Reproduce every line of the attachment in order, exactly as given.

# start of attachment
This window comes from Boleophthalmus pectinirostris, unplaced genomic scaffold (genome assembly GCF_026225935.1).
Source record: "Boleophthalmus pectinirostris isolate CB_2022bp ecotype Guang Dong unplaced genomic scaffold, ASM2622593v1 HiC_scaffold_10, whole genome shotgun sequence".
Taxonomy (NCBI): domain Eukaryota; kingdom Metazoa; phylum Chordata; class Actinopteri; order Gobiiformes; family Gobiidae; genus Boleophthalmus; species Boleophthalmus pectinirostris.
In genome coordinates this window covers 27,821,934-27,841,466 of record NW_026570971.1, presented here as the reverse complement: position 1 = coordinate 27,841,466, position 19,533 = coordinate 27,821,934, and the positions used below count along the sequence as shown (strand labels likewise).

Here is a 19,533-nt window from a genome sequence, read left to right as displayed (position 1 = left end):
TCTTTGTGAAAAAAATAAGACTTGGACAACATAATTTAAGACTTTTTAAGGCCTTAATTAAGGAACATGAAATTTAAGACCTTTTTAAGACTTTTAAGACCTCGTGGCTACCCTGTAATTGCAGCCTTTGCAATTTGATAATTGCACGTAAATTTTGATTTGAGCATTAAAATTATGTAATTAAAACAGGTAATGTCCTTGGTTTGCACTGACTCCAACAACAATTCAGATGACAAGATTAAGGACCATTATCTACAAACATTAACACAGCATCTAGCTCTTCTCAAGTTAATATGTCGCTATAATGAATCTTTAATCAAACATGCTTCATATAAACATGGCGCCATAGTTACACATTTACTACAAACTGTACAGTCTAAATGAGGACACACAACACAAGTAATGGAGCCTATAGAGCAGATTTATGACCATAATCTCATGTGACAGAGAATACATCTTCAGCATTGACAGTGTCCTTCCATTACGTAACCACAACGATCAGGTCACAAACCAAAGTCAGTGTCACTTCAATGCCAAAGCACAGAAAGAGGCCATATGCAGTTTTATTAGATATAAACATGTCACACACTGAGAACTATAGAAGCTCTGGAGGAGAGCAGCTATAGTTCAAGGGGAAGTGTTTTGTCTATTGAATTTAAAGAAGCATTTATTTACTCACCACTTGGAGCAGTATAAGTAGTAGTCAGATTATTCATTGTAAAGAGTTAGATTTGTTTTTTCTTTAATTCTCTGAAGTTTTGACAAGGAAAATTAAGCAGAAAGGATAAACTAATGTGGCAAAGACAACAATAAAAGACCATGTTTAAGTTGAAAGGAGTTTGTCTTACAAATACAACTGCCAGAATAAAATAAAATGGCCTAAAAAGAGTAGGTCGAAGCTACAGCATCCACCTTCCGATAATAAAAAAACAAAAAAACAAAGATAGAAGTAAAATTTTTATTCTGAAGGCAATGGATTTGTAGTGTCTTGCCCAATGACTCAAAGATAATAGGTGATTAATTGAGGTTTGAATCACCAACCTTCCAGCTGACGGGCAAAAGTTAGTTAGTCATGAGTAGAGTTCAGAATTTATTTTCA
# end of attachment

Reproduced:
This window comes from Boleophthalmus pectinirostris, unplaced genomic scaffold (genome assembly GCF_026225935.1).
Source record: "Boleophthalmus pectinirostris isolate CB_2022bp ecotype Guang Dong unplaced genomic scaffold, ASM2622593v1 HiC_scaffold_10, whole genome shotgun sequence".
Taxonomy (NCBI): domain Eukaryota; kingdom Metazoa; phylum Chordata; class Actinopteri; order Gobiiformes; family Gobiidae; genus Boleophthalmus; species Boleophthalmus pectinirostris.
In genome coordinates this window covers 27,821,934-27,841,466 of record NW_026570971.1, presented here as the reverse complement: position 1 = coordinate 27,841,466, position 19,533 = coordinate 27,821,934, and the positions used below count along the sequence as shown (strand labels likewise).

Here is a 19,533-nt window from a genome sequence, read left to right as displayed (position 1 = left end):
TCTTTGTGAAAAAAATAAGACTTGGACAACATAATTTAAGACTTTTTAAGGCCTTAATTAAGGAACATGAAATTTAAGACCTTTTTAAGACTTTTAAGACCTCGTGGCTACCCTGTAATTGCAGCCTTTGCAATTTGATAATTGCACGTAAATTTTGATTTGAGCATTAAAATTATGTAATTAAAACAGGTAATGTCCTTGGTTTGCACTGACTCCAACAACAATTCAGATGACAAGATTAAGGACCATTATCTACAAACATTAACACAGCATCTAGCTCTTCTCAAGTTAATATGTCGCTATAATGAATCTTTAATCAAACATGCTTCATATAAACATGGCGCCATAGTTACACATTTACTACAAACTGTACAGTCTAAATGAGGACACACAACACAAGTAATGGAGCCTATAGAGCAGATTTATGACCATAATCTCATGTGACAGAGAATACATCTTCAGCATTGACAGTGTCCTTCCATTACGTAACCACAACGATCAGGTCACAAACCAAAGTCAGTGTCACTTCAATGCCAAAGCACAGAAAGAGGCCATATGCAGTTTTATTAGATATAAACATGTCACACACTGAGAACTATAGAAGCTCTGGAGGAGAGCAGCTATAGTTCAAGGGGAAGTGTTTTGTCTATTGAATTTAAAGAAGCATTTATTTACTCACCACTTGGAGCAGTATAAGTAGTAGTCAGATTATTCATTGTAAAGAGTTAGATTTGTTTTTTCTTTAATTCTCTGAAGTTTTGACAAGGAAAATTAAGCAGAAAGGATAAACTAATGTGGCAAAGACAACAATAAAAGACCATGTTTAAGTTGAAAGGAGTTTGTCTTACAAATACAACTGCCAGAATAAAATAAAATGGCCTAAAAAGAGTAGGTCGAAGCTACAGCATCCACCTTCCGATAATAAAAAAACAAAAAAACAAAGATAGAAGTAAAATTTTTATTCTGAAGGCAATGGATTTGTAGTGTCTTGCCCAATGACTCAAAGATAATAGGTGATTAATTGAGGTTTGAATCACCAACCTTCCAGCTGACGGGCAAAAGTTAGTTAGTCATGAGTAGAGTTCAGAATTTATTTTCA